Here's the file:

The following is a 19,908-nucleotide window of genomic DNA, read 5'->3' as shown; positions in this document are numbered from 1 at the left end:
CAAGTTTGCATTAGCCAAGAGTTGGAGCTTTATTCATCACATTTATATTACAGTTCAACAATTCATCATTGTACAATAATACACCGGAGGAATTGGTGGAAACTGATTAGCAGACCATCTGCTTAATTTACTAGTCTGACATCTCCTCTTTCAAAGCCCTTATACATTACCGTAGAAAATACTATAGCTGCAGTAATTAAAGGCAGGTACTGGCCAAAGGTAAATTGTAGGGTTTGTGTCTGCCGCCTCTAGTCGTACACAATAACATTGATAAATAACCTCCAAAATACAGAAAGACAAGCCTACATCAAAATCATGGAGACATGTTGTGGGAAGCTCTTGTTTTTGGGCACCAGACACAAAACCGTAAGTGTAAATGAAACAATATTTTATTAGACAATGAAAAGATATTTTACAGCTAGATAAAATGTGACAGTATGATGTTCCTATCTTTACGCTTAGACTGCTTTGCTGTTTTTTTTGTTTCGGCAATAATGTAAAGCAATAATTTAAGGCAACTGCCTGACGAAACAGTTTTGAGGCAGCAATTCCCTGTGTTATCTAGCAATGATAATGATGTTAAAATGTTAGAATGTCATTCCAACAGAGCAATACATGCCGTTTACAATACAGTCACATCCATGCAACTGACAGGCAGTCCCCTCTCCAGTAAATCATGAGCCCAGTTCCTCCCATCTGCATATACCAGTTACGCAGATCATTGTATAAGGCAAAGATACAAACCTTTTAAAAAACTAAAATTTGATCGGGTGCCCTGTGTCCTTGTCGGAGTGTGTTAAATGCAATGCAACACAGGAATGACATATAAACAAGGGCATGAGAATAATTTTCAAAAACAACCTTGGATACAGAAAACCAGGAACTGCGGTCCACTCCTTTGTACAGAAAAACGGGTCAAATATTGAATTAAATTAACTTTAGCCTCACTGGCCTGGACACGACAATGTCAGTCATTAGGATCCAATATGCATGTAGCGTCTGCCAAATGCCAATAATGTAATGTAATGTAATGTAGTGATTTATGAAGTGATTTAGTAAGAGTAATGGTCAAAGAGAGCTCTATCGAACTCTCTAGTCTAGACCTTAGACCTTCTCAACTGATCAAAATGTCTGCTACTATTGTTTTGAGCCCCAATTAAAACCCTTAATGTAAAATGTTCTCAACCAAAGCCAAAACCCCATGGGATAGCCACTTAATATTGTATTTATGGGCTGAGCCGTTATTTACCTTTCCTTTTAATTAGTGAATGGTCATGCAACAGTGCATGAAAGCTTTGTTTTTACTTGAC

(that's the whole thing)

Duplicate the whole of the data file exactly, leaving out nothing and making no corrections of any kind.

The following is a 19,908-nucleotide window of genomic DNA, read 5'->3' as shown; positions in this document are numbered from 1 at the left end:
CAAGTTTGCATTAGCCAAGAGTTGGAGCTTTATTCATCACATTTATATTACAGTTCAACAATTCATCATTGTACAATAATACACCGGAGGAATTGGTGGAAACTGATTAGCAGACCATCTGCTTAATTTACTAGTCTGACATCTCCTCTTTCAAAGCCCTTATACATTACCGTAGAAAATACTATAGCTGCAGTAATTAAAGGCAGGTACTGGCCAAAGGTAAATTGTAGGGTTTGTGTCTGCCGCCTCTAGTCGTACACAATAACATTGATAAATAACCTCCAAAATACAGAAAGACAAGCCTACATCAAAATCATGGAGACATGTTGTGGGAAGCTCTTGTTTTTGGGCACCAGACACAAAACCGTAAGTGTAAATGAAACAATATTTTATTAGACAATGAAAAGATATTTTACAGCTAGATAAAATGTGACAGTATGATGTTCCTATCTTTACGCTTAGACTGCTTTGCTGTTTTTTTTGTTTCGGCAATAATGTAAAGCAATAATTTAAGGCAACTGCCTGACGAAACAGTTTTGAGGCAGCAATTCCCTGTGTTATCTAGCAATGATAATGATGTTAAAATGTTAGAATGTCATTCCAACAGAGCAATACATGCCGTTTACAATACAGTCACATCCATGCAACTGACAGGCAGTCCCCTCTCCAGTAAATCATGAGCCCAGTTCCTCCCATCTGCATATACCAGTTACGCAGATCATTGTATAAGGCAAAGATACAAACCTTTTAAAAAACTAAAATTTGATCGGGTGCCCTGTGTCCTTGTCGGAGTGTGTTAAATGCAATGCAACACAGGAATGACATATAAACAAGGGCATGAGAATAATTTTCAAAAACAACCTTGGATACAGAAAACCAGGAACTGCGGTCCACTCCTTTGTACAGAAAAACGGGTCAAATATTGAATTAAATTAACTTTAGCCTCACTGGCCTGGACACGACAATGTCAGTCATTAGGATCCAATATGCATGTAGCGTCTGCCAAATGCCAATAATGTAATGTAATGTAATGTAGTGATTTATGAAGTGATTTAGTAAGAGTAATGGTCAAAGAGAGCTCTATCGAACTCTCTAGTCTAGACCTTAGACCTTCTCAACTGATCAAAATGTCTGCTACTATTGTTTTGAGCCCCAATTAAAACCCTTAATGTAAAATGTTCTCAACCAAAGCCAAAACCCCATGGGATAGCCACTTAATATTGTATTTATGGGCTGAGCCGTTATTTACCTTTCCTTTTAATTAGTGAATGGTCATGCAACAGTGCATGAAAGCTTTGTTTTTACTTGAC